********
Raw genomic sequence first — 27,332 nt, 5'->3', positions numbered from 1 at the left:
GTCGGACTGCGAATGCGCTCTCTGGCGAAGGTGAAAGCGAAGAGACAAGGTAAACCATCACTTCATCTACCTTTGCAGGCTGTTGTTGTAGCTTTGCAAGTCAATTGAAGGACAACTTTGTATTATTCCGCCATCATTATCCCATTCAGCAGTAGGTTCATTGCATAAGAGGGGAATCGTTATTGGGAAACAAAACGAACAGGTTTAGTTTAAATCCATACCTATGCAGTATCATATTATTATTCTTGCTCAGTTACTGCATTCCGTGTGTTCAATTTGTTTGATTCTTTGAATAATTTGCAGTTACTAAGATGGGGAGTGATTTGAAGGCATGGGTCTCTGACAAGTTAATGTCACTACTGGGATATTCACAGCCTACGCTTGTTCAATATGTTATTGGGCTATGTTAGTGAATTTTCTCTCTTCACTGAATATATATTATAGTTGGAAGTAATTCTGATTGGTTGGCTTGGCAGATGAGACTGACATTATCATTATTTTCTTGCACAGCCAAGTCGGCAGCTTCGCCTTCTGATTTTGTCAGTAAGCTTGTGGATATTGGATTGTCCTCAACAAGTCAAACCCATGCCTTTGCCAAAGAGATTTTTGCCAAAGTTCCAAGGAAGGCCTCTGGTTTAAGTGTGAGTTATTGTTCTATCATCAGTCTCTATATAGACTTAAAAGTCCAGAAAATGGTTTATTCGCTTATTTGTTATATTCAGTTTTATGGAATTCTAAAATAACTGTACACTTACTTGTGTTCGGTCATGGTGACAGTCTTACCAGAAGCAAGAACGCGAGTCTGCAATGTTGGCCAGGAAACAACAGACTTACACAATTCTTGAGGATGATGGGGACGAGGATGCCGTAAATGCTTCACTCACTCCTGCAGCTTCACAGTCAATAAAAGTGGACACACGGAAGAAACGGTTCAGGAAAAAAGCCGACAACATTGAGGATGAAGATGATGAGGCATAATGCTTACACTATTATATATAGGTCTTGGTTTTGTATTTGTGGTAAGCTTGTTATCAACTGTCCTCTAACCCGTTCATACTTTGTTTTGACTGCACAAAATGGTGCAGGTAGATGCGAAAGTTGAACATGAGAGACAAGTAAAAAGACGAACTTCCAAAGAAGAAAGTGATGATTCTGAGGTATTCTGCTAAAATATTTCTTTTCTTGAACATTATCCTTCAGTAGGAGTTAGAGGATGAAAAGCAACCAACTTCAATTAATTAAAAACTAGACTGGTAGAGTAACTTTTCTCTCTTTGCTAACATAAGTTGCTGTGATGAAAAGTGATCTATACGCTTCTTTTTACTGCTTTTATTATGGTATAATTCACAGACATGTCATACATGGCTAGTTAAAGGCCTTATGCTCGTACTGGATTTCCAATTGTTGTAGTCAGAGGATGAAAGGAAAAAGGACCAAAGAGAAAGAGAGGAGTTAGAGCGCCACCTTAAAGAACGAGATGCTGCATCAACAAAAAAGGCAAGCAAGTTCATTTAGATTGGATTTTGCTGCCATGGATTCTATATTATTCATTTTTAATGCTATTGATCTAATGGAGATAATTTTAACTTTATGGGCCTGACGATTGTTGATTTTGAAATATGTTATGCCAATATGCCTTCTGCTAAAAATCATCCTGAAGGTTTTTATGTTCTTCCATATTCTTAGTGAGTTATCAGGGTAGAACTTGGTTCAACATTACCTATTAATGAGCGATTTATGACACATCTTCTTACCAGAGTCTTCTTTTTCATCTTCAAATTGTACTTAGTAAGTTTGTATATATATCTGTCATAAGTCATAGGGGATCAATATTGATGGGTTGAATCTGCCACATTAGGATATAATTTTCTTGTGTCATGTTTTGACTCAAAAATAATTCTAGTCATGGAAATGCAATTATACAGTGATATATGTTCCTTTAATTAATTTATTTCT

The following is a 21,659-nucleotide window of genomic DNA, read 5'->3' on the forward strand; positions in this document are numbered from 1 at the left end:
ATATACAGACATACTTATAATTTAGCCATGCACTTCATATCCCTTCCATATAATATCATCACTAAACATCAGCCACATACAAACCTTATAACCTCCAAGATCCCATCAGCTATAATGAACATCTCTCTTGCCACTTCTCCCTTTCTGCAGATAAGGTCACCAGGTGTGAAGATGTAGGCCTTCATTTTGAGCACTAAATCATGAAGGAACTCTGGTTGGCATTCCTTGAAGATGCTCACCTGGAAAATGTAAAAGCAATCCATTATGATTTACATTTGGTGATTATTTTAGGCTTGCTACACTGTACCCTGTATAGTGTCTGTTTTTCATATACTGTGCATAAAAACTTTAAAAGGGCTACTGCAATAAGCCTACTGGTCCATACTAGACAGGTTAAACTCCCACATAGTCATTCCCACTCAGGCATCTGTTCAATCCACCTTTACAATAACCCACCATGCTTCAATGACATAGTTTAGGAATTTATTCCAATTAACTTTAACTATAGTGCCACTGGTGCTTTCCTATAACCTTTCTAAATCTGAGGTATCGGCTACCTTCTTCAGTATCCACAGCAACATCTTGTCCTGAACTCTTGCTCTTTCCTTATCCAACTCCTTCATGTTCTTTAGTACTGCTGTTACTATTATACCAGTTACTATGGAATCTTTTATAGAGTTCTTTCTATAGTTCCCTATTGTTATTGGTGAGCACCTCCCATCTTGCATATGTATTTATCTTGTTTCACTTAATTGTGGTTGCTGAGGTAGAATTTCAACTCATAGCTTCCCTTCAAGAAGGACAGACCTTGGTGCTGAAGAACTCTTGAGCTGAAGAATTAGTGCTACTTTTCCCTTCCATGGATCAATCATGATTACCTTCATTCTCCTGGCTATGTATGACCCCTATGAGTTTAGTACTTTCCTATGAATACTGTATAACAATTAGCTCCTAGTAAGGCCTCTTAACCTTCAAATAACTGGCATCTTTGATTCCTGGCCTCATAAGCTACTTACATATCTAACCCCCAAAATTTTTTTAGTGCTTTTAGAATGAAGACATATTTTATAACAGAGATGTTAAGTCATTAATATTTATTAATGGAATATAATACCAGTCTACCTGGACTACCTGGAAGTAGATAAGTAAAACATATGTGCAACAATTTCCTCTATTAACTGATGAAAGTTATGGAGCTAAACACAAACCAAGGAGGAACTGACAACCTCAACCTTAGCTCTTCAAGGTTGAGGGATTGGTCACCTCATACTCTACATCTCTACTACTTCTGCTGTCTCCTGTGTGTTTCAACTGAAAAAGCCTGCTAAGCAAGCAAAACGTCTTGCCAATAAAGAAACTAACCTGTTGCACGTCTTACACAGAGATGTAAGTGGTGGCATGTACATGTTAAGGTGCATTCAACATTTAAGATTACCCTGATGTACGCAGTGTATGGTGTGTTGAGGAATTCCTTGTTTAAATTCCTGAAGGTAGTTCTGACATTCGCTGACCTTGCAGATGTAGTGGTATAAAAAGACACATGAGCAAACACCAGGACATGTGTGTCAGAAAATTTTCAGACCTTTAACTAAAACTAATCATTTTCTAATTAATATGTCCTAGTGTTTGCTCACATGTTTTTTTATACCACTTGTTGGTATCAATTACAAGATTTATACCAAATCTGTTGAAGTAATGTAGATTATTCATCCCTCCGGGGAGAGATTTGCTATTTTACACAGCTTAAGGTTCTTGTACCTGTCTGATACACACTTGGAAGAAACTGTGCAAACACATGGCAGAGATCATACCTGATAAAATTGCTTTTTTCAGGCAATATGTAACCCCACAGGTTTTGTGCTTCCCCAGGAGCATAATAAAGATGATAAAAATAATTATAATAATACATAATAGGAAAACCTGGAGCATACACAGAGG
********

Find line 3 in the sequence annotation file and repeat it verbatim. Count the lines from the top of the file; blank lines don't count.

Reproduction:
The following is a 21,659-nucleotide window of genomic DNA, read 5'->3' on the forward strand; positions in this document are numbered from 1 at the left end: